11:30am PT by Lesley Goldberg
Jenji Kohan, Mary-Louise Parker Say Farewell to 'Weeds'
Weeds comes full circle Sunday when the Showtime comedy that helped put the spotlight on the female anti-hero wraps its eight-season run.
The comedy about a pot-dealing suburban single mother (Mary-Louise Parker) raising a family in suburbia by any means necessary returned to its roots in its penultimate half-hour when in the 100th episode Nancy Botwin came home Agrestic to the town that she burned to the ground. (Now fittingly called Regrestic.)
"I had no idea when I wrote the pilot what the end of the series would be," showrunner Jenji Kohan told The Hollywood Reporter recently. "When you write a pilot, you're hopeful; you're not looking to end it. I was trying to think, 'How can I think of an ending that is going to generate stories for as long as possible?'"
To that end, the series has seen several creative reboots, that have included Nancy and company spending time in Ren Mar (season four), Canada (season six) and eventually New York via Denmark (season seven) after a three-year time jump in which Nancy served time in prison before landing in Connecticut with Nancy's estranged sister, Jill (Jennifer Jason Leigh).
"Ever year it was a reboot and we would start again and say, 'What do we want to do this year, it might be our last' and then have to rip it up," Kohan says.
Despite the changes in scenery -- and in the drug business, Nancy's now launching a legalized pot business with the help of some old cronies in Guillermo (Guillermo Diaz) and Conrad (Romany Malco) -- one thing has remained the same: Nancy.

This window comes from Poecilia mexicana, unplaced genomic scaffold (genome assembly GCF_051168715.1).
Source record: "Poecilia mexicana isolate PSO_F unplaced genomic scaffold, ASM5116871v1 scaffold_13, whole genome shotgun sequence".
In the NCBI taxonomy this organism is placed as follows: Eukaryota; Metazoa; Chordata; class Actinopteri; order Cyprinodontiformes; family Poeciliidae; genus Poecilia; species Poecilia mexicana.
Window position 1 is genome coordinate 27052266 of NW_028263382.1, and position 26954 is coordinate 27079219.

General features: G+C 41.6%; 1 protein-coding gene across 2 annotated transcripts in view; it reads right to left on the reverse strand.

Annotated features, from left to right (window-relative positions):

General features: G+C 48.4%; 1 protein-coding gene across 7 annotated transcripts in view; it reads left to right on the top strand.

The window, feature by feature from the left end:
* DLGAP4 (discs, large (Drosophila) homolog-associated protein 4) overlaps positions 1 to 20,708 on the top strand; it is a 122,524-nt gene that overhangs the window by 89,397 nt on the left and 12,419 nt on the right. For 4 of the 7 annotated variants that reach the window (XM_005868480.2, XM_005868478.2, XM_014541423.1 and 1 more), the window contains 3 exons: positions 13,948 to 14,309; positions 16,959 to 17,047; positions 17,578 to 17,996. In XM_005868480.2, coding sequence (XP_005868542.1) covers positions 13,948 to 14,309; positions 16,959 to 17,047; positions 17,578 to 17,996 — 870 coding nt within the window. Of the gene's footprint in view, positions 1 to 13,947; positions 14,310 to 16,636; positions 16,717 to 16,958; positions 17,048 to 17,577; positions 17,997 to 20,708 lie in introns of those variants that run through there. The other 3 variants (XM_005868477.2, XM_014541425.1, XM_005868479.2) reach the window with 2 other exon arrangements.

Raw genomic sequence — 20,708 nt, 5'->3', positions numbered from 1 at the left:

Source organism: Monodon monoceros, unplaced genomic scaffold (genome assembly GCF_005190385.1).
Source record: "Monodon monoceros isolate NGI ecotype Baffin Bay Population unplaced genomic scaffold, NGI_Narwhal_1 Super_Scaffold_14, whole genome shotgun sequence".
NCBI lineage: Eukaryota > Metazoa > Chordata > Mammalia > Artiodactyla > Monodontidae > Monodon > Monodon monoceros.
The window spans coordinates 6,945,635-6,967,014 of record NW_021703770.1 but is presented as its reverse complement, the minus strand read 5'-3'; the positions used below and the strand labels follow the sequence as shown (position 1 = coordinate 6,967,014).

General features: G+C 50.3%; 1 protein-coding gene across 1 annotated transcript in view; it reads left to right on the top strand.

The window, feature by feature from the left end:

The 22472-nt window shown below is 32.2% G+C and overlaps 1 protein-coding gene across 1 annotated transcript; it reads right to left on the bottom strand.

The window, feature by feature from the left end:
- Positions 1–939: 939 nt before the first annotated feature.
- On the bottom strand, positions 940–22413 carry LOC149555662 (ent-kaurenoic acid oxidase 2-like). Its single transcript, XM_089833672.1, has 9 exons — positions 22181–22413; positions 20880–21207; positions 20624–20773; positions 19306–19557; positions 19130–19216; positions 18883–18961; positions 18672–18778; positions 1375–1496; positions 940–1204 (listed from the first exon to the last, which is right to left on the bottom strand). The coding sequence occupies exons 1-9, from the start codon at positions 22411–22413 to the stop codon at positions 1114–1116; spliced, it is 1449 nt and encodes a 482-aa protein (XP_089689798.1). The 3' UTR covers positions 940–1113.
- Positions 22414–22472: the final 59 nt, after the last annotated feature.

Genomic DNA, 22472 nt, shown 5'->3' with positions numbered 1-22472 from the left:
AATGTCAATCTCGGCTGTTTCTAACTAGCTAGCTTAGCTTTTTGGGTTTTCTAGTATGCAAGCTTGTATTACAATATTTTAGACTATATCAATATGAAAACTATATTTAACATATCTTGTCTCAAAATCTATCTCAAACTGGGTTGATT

"One of the main premises of Weeds is that people don't change," Kohan notes. "I love that she keeps trying. Whether she'll achieve redemption, we'll see."
Parker, too, says the end of the series focuses mostly on the Botwins -- rightfully so since Nancy and her one-time brother-in-law Andy (Justin Kirk) finally ended years of romantic tension by doing the deed in the show's landmark 100th episode.
"The way Jenji tied it together, the end becomes more about the journey of the family," says Parker, who notes she cried a lot on-set as the comedy approached its end. "I wasn't expecting that as the finale at all but I really love it."
In fact, Parker notes she would have loved to have continued on with Weeds, joking that she would have played Nancy for as long as everybody wanted to do it -- and "until I couldn't wear those cutoffs anymore," she says of Nancy's trademarked short shorts.
To be sure, Parker and Kohan have had talks about ways to continue the Botwins' story. "Jenji said she would do a movie and so would I if she would do it," Parker says. "We thought of one spinoff concept but I can't say it because then I'd be giving away the ending but we came up with one pilot based on the finale. I for sure would do a movie in a second."
Looking back, Parker says she hopes she's done her part to help portray what at Weeds' beginning was a new type of female protagonist with an eye toward playing another damaged character on TV to follow.
"I like controversy and things that are extreme; I've met with a few networks and said I wanted to do a TV show, but I haven't found one yet," she says.
As for how she'll spend her Sunday evening when Weeds is wrapping with a one-hour sendoff, Parker joked she might do something worthy of Nancy Botwin. "I've never smoked pot and I said to Hunter Parish, maybe we should the last night!" she said with a laugh, noting people give her marijuana all the time. "Now at the age of 48 I should start smoking pot, I'm going to be really sad so I might do it!"
The series finale of Weeds airs Sunday on Showtime.